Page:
Josh Thompson was having an impressive camp and getting plenty of run with the 2’s prior to getting nicked up and missing the second scrimmage. He’ll see action this season and it doesn’t sound like the staff will hesitate to plug him in if Bonney is needed elsewhere. Cuffee has been quiet.

Nickel Corner/P-Backer

1. P.J. Locke

2. Antwaun Davis

There hasn’t been a ton of headlines on Locke coming out of camp, but the word is that he’s quietly taken care of business at a high level all August. If he’s more at parity with other members of the secondary at this point it’s due to guys like Boyd, Hill and DeShon Elliott raising their game throughout camp. Antwaun Davis continues to look good on the hoof and can be a physical presence on blitzes and turning edge runs inside, but his cover skills remain behind younger players both inside and out.

Strong Safety

1. Brandon Jones

2. Jason Hall

3. Chris Brown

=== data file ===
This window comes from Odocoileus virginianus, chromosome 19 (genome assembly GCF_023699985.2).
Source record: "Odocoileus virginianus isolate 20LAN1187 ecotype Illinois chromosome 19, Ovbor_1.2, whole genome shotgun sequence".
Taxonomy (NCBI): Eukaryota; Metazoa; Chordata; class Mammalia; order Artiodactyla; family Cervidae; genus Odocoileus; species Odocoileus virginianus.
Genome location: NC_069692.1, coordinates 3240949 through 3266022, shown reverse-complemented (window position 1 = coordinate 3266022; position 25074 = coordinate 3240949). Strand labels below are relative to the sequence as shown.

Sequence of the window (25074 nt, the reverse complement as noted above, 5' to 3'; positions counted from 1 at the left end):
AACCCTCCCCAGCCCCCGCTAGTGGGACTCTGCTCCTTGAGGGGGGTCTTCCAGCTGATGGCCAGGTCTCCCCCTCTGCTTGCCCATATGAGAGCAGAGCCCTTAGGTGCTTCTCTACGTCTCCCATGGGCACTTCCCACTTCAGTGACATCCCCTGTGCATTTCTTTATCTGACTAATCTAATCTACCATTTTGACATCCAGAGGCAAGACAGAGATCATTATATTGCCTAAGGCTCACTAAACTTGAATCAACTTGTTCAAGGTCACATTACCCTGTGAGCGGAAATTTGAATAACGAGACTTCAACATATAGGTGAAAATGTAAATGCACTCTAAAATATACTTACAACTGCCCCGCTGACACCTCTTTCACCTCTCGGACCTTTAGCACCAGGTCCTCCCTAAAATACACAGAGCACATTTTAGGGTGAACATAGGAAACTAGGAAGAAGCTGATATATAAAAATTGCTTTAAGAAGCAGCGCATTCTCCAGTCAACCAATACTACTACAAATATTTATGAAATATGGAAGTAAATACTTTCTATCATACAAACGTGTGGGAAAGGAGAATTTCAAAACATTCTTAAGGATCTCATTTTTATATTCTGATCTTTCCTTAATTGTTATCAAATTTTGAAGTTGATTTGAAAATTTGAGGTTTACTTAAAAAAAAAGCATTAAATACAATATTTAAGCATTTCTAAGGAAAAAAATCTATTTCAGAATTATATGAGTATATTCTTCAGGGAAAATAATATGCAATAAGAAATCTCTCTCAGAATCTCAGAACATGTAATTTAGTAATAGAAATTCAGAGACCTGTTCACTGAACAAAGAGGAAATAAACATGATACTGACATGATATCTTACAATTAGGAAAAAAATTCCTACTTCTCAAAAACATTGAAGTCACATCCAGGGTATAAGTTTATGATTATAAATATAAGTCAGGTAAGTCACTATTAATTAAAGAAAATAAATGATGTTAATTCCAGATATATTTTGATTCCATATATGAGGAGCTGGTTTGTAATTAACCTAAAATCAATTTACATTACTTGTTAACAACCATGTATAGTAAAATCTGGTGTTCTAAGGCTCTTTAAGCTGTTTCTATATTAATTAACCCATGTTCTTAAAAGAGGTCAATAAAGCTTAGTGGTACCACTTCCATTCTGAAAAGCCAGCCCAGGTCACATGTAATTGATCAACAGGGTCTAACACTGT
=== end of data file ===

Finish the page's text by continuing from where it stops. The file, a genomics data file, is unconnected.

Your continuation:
Jones has had a few coverage bonks in camp and missed a couple of sessions with a neck strain, but it doesn’t sound like he’s been seriously challenged for the starting strong safety role. His ability to handle the mental demands of the role following limited action in 2016 is great news. The defense has had the better of things during the Longhorns’ scrimmages this August, and it sounds like a lot of that has been due to Todd Orlando doing some late, unpredictable spins into single-high coverage and firing blitzes from all angles. And you’ve got a lot more freedom to do THAT when you’ve got a pair of versatile safeties who can each handle a center field role and also drop down into the box to stuff the run, handle an H-back or man up a slot receiver behind a nickel blitz. Jason Hall can play an important box enforcer role (and looks to be fully recovered from his early-camp concussion) but Jones can key some transformative versatility when he brings all his skills to bear.